Each of these programs deserve systematic documentation as part of The Wikipedia Library: they help fulfill our mission of getting resources to our editors and readers, they provide refreshing new approaches to GLAM-Wiki that most communities haven’t considered, and they scale without a huge amount of volunteer or professional staff investment.

At The Wikipedia Library, we are increasingly talking about how our team can partner with the GLAM-Wiki community to find these innovative approaches and distribute them to more language communities! Do you know of any under-documented projects in the Wikimedia community that could use greater investigation from The Wikipedia Library? Comment below!

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The Common Trajectory of GLAM-Wiki Projects

Last week, I answered the questions “What exactly is GLAM-Wiki? This week I thought I would outline more of what GLAM-Wiki collaborations look like and some of the practical concerns that go into running the early stages of collaborations. I started this  discussion two days ago when I explained some of the concerns I focus on when giving outreach talks about Wikipedia. Today, I am going to outline what seems to be the common trajectory of GLAM-Wiki projects since Liam Wyatt’s inaugural residency at the British Museum. Having been involved in a number of collaborations as a volunteer, in my experience, these projects seem to take the following steps:

  1. A GLAM, or individual enthusiast within a GLAM, recognizes it wants to engage Wikimedia projects or Wikipedia because of their importance within the public’s perception of the internet (Wikipedia is the go to source for quick information, tops Google searches and is integrated into Facebook and other websites). In the case of my current internship, Mark Crosby, one of the faculty at Kansas State, was very supportive of my other Wikipedia and Digital Humanities activities, is an editor of the William Blake Archive and jumped at the opportunity to have me do an internship helping the Archive.
  2. A Wikimedian begins presenting ideas to the GLAM’s employees and other volunteers in order to rally support. As I reported in my last blog post, the presentation I gave at Kansas State’s Beach Museum is a good example of these outreach events. Because the Blake Archive is a digital project, I am doing mostly outreach at my current location, Kansas State University, instead of within the GLAM.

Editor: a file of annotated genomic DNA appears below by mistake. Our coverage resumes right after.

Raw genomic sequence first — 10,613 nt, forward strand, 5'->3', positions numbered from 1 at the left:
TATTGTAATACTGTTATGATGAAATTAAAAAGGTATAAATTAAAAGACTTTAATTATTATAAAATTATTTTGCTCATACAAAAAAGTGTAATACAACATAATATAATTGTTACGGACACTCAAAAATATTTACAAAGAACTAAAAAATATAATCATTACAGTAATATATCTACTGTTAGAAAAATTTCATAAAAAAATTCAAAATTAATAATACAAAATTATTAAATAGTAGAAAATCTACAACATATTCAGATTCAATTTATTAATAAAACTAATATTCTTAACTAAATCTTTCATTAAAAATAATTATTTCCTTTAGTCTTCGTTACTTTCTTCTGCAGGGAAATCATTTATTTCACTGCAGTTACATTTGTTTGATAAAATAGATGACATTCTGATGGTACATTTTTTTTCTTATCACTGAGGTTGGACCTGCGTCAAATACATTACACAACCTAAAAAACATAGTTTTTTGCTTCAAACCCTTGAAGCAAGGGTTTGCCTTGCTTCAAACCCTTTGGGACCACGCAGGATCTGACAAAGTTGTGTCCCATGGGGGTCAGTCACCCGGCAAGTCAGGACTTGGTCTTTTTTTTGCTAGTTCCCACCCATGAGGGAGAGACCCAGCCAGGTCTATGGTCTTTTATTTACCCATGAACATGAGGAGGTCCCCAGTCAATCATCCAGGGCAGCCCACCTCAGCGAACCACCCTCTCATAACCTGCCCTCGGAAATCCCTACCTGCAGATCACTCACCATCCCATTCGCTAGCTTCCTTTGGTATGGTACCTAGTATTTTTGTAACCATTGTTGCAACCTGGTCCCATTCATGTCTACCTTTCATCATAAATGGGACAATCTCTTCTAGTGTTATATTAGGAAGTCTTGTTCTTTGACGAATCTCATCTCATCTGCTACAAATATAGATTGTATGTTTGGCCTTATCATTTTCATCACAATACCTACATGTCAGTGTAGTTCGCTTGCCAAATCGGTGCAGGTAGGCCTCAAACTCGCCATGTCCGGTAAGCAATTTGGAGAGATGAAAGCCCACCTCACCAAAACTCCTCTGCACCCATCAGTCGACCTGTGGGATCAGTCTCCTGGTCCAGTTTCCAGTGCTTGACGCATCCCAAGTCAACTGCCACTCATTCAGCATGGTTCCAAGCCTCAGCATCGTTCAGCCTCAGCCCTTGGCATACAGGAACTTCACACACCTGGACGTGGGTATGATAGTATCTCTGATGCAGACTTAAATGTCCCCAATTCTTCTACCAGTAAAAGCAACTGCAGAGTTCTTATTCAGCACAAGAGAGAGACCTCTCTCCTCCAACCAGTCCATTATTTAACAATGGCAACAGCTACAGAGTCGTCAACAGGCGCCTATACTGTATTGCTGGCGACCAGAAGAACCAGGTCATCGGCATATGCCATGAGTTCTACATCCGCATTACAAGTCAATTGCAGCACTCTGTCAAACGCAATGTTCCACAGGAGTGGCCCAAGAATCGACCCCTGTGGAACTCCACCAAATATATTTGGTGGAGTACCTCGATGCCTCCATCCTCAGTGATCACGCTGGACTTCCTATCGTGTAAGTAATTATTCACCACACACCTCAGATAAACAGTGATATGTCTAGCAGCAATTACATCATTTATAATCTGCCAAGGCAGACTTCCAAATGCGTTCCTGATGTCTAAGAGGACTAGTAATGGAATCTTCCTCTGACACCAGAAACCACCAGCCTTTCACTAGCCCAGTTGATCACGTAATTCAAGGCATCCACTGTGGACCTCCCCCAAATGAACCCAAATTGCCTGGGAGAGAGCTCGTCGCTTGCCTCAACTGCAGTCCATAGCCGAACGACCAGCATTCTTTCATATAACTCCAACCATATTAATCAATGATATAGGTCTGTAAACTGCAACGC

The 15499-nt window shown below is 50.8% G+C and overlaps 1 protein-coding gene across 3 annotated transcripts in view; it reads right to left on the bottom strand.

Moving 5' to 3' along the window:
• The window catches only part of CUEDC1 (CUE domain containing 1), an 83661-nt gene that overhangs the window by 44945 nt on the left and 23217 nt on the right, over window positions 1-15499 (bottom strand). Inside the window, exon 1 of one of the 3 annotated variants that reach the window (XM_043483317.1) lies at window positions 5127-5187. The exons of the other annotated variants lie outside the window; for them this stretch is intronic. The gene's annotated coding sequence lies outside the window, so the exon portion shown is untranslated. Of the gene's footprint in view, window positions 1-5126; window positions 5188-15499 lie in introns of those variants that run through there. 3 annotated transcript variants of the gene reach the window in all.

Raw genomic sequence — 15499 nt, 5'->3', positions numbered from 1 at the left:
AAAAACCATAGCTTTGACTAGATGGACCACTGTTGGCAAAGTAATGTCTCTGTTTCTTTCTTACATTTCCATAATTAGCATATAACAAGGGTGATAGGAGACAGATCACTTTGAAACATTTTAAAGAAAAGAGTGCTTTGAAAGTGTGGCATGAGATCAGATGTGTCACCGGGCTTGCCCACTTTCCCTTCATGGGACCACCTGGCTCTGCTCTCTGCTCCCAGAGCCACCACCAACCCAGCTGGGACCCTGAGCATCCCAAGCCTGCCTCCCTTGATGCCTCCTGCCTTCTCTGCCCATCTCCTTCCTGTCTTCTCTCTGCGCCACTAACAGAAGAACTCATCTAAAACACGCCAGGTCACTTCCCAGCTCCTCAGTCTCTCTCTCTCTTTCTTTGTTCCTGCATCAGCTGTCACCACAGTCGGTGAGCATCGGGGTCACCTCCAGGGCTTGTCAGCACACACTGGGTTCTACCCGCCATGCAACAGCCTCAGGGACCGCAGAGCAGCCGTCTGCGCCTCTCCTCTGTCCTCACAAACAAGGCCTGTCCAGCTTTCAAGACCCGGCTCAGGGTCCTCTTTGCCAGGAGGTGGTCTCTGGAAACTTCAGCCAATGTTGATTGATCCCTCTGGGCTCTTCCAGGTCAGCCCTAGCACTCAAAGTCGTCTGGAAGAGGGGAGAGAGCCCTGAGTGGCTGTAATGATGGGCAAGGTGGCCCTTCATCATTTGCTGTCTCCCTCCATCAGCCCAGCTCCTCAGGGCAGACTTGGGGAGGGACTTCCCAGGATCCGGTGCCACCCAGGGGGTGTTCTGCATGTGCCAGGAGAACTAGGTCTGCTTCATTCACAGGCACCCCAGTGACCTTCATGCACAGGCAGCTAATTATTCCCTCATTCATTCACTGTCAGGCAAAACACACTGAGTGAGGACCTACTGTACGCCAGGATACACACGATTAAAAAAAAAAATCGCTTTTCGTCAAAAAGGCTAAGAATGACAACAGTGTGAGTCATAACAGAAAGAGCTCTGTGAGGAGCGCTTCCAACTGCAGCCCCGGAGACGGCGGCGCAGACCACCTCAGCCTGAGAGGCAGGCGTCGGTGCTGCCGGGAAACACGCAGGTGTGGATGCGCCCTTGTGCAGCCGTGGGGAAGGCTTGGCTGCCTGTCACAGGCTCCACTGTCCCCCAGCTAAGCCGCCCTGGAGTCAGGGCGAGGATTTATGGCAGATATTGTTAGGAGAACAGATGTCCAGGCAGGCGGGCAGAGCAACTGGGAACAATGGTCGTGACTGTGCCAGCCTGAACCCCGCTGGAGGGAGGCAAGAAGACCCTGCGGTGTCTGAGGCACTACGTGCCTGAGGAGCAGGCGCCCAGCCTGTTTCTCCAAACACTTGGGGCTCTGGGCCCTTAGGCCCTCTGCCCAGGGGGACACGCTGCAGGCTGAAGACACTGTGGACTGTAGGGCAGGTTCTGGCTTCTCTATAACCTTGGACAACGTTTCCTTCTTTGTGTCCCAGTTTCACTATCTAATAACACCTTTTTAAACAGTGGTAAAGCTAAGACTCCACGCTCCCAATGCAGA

3. The Wikimedia community alongside GLAM professionals begins to facilitate a cooperation by identifying what resources would best help support Wikimedia’s mission to provide free and open-licensed educational materials. For my current internship, we knew that almost everything on the website fits into Wikimedia’s needs: the William Blake Archive has mostly public domain media content because Blake died nearly 200 years ago, and the archive is clearly an authority on Blake, so can be used to reference related content on Wikipedia.
  4. Wikimedians, usually the Wikipedian in Residence, do an initial assessment of what content is already on Wikipedia, Wikimedia Commons and other Wikimedia projects and begins rallying support for the project at the GLAM and on Wikimedia sites ( I am in the process of gathering this information and support. I hope to talk about the statistics in an upcoming blogpost).
  5. The GLAM donates resources to the Wikimedia community (usually either physical space for volunteer activities, staff time, or digital materials such as scans or images). For right now, the Blake Archive supports both myself, as an unpaid intern, and Mark, as an editor of the project, working on Wikimedia activities under their name. Also, the Beach Museum provided me the space for the presentation two weeks ago and for an upcoming Blake Archive event, allowing my GLAM-Wiki outreach to become inter-institutional outreach as well.
  6. Wikimedia volunteers and GLAM volunteers leverage the resources to improve Wikimedia space by writing Wikipedia articles, illustrating articles with GLAM images or building other free educational content like textbooks, public domain ebooks, etc.
  7. Wikimedia content provides the public with better education and direction towards authoritative institutions. Furthermore, GLAMs can show donors, grantmakers, and other decision makers metrics that support their claims to they impacting public knowledge through one of the most used families of websites in the world.
  8. GLAM-Wiki volunteers and the GLAM employees assess the impact of the project and refine their approach so as to ensure better public impact of the GLAM and volunteer time.
Right now I am about to finish step 4 and ramping up steps 5 and 6 with the Blake Archive. In the next couple blog posts, I plan to outline a little bit more of what exactly I am doing for the Blake Archive to assess it’s impact on the Wikimedia movement, corral volunteer labor to improve William Blake content and generally improve public knowledge about Blake.